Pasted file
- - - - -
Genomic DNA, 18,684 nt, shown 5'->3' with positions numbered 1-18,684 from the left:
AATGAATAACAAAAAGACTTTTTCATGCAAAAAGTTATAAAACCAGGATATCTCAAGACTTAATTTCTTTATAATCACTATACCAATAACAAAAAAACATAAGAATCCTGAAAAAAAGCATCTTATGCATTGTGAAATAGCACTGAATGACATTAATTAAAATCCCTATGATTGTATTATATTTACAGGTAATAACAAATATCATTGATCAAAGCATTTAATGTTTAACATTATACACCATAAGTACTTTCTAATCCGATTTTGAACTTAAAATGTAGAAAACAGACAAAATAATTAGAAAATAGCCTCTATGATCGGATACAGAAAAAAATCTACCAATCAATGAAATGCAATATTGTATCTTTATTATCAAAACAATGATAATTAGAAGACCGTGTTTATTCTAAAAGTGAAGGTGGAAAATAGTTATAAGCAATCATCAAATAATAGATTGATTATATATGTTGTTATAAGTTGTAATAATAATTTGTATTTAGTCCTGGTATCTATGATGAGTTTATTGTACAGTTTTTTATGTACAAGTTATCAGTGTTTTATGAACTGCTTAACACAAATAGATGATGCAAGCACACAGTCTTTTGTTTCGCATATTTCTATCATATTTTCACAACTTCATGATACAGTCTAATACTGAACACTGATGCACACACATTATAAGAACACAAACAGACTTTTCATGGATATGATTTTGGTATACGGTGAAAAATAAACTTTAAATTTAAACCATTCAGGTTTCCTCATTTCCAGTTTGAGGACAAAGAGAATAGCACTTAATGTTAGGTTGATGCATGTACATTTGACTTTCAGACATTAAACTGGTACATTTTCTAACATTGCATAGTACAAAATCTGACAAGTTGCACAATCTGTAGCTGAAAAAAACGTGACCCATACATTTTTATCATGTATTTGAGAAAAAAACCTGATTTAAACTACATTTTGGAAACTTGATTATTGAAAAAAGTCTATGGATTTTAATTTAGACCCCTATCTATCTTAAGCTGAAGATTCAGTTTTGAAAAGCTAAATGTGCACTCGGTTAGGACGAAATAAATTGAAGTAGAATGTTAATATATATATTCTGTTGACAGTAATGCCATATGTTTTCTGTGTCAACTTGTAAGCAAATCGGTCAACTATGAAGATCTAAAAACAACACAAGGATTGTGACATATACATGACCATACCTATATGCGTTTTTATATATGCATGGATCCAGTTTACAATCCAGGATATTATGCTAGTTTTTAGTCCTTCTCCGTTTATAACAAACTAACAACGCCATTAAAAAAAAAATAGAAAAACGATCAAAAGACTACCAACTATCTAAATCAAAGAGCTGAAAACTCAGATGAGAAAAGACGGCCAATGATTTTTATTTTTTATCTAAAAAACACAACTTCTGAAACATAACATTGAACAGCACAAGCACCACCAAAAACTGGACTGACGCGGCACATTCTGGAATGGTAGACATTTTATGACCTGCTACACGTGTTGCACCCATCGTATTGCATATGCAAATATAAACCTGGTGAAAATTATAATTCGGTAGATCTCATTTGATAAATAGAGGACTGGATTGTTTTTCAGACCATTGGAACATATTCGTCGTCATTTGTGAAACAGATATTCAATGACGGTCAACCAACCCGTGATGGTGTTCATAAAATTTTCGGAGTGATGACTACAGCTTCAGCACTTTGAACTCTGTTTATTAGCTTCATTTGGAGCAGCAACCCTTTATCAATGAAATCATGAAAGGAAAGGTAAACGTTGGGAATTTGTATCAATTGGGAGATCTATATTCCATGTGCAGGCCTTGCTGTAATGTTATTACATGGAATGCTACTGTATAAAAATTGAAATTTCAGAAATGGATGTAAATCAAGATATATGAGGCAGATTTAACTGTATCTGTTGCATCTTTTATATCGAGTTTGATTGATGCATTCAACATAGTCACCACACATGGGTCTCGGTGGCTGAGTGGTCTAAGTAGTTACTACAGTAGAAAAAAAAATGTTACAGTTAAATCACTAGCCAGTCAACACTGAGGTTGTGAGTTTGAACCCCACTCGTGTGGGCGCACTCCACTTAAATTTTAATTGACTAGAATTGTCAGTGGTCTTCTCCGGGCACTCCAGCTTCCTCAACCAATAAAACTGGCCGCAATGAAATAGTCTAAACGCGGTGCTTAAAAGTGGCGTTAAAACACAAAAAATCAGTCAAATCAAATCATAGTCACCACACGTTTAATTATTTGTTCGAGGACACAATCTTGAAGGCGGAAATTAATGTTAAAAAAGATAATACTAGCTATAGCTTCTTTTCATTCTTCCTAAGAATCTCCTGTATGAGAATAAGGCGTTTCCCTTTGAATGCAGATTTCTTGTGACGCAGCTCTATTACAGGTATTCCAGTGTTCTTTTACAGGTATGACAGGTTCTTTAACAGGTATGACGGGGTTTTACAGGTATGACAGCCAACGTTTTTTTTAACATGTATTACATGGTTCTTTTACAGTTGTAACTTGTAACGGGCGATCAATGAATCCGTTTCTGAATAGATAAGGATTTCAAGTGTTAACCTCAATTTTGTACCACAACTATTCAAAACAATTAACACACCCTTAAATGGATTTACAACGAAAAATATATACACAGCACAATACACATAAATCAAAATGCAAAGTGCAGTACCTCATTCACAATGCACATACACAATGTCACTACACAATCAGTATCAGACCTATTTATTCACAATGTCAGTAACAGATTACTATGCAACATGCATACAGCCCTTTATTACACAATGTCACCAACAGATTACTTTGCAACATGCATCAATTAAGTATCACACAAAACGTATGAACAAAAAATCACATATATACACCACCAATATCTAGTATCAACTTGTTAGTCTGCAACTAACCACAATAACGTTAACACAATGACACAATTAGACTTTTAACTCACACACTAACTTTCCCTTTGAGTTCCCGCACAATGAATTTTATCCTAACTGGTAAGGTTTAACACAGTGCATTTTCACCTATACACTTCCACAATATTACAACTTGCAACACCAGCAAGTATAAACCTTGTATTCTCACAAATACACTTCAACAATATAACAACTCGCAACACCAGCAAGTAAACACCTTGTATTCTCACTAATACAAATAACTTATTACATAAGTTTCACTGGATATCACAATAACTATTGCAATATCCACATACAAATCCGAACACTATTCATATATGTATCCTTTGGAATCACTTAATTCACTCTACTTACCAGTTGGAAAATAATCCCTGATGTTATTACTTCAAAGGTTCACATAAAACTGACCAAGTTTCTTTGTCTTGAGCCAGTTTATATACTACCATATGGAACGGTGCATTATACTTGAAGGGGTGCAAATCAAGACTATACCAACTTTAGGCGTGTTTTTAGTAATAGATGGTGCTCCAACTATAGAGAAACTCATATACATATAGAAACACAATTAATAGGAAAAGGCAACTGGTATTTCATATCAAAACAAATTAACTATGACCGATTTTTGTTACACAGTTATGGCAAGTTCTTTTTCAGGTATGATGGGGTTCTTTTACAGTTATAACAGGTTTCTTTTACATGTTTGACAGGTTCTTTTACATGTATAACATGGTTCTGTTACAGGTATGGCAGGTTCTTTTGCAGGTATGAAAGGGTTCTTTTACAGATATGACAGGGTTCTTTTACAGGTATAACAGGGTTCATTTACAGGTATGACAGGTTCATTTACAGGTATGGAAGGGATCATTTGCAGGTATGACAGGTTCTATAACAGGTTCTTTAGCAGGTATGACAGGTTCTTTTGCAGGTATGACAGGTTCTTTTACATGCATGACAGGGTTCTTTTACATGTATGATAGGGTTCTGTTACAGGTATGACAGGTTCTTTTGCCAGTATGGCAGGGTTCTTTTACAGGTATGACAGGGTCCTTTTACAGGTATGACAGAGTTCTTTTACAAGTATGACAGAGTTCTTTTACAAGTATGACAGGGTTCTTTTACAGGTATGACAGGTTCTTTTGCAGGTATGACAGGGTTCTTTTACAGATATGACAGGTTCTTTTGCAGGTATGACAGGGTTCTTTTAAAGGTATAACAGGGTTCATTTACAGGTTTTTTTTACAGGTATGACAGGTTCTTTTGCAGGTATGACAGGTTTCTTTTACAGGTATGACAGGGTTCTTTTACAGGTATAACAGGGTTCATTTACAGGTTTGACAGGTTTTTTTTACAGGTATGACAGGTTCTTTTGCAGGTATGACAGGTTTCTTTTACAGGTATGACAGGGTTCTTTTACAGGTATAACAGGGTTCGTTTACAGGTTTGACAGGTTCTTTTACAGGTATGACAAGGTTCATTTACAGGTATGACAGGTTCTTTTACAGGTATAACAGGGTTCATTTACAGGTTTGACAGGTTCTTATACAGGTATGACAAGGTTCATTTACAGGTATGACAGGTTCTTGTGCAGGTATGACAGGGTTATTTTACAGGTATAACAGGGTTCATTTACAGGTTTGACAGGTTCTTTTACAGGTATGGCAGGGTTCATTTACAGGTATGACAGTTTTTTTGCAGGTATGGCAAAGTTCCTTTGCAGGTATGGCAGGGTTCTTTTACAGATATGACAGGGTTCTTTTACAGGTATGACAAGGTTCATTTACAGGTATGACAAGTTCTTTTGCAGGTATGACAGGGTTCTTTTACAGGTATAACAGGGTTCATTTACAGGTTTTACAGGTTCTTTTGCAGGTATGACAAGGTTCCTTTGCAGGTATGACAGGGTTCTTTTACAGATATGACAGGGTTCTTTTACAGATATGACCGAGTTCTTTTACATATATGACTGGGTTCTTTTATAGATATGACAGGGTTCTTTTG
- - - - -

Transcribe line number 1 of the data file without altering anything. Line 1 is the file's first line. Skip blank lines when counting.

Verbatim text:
Genomic DNA, 18,684 nt, shown 5'->3' with positions numbered 1-18,684 from the left: